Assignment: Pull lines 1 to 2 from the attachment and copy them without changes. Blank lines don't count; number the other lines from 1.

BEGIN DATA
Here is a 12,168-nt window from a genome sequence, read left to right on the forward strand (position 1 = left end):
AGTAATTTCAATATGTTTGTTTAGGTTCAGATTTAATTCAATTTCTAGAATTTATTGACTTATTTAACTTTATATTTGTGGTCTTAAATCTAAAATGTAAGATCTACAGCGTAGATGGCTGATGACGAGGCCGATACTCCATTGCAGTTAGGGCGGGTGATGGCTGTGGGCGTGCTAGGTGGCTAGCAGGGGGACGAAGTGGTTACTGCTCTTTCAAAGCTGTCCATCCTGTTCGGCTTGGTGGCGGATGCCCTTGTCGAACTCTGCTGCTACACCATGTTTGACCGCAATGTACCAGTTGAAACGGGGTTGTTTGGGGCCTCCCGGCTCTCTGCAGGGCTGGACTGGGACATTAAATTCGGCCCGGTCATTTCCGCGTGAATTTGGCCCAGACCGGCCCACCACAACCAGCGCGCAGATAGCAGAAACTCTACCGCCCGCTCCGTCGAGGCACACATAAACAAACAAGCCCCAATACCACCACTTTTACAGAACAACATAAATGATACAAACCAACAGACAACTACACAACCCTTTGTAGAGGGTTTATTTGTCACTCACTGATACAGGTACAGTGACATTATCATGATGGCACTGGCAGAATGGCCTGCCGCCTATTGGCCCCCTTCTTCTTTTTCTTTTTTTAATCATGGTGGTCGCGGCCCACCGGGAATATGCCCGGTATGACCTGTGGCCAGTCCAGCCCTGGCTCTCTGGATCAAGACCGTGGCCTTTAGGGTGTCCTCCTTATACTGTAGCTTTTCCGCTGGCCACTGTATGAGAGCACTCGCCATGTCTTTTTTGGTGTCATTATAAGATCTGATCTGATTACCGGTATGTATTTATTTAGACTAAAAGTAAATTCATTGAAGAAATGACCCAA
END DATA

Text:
Here is a 12,168-nt window from a genome sequence, read left to right on the forward strand (position 1 = left end):
AGTAATTTCAATATGTTTGTTTAGGTTCAGATTTAATTCAATTTCTAGAATTTATTGACTTATTTAACTTTATATTTGTGGTCTTAAATCTAAAATGTAAGATCTACAGCGTAGATGGCTGATGACGAGGCCGATACTCCATTGCAGTTAGGGCGGGTGATGGCTGTGGGCGTGCTAGGTGGCTAGCAGGGGGACGAAGTGGTTACTGCTCTTTCAAAGCTGTCCATCCTGTTCGGCTTGGTGGCGGATGCCCTTGTCGAACTCTGCTGCTACACCATGTTTGACCGCAATGTACCAGTTGAAACGGGGTTGTTTGGGGCCTCCCGGCTCTCTGCAGGGCTGGACTGGGACATTAAATTCGGCCCGGTCATTTCCGCGTGAATTTGGCCCAGACCGGCCCACCACAACCAGCGCGCAGATAGCAGAAACTCTACCGCCCGCTCCGTCGAGGCACACATAAACAAACAAGCCCCAATACCACCACTTTTACAGAACAACATAAATGATACAAACCAACAGACAACTACACAACCCTTTGTAGAGGGTTTATTTGTCACTCACTGATACAGGTACAGTGACATTATCATGATGGCACTGGCAGAATGGCCTGCCGCCTATTGGCCCCCTTCTTCTTTTTCTTTTTTTAATCATGGTGGTCGCGGCCCACCGGGAATATGCCCGGTATGACCTGTGGCCAGTCCAGCCCTGGCTCTCTGGATCAAGACCGTGGCCTTTAGGGTGTCCTCCTTATACTGTAGCTTTTCCGCTGGCCACTGTATGAGAGCACTCGCCATGTCTTTTTTGGTGTCATTATAAGATCTGATCTGATTACCGGTATGTATTTATTTAGACTAAAAGTAAATTCATTGAAGAAATGACCCAA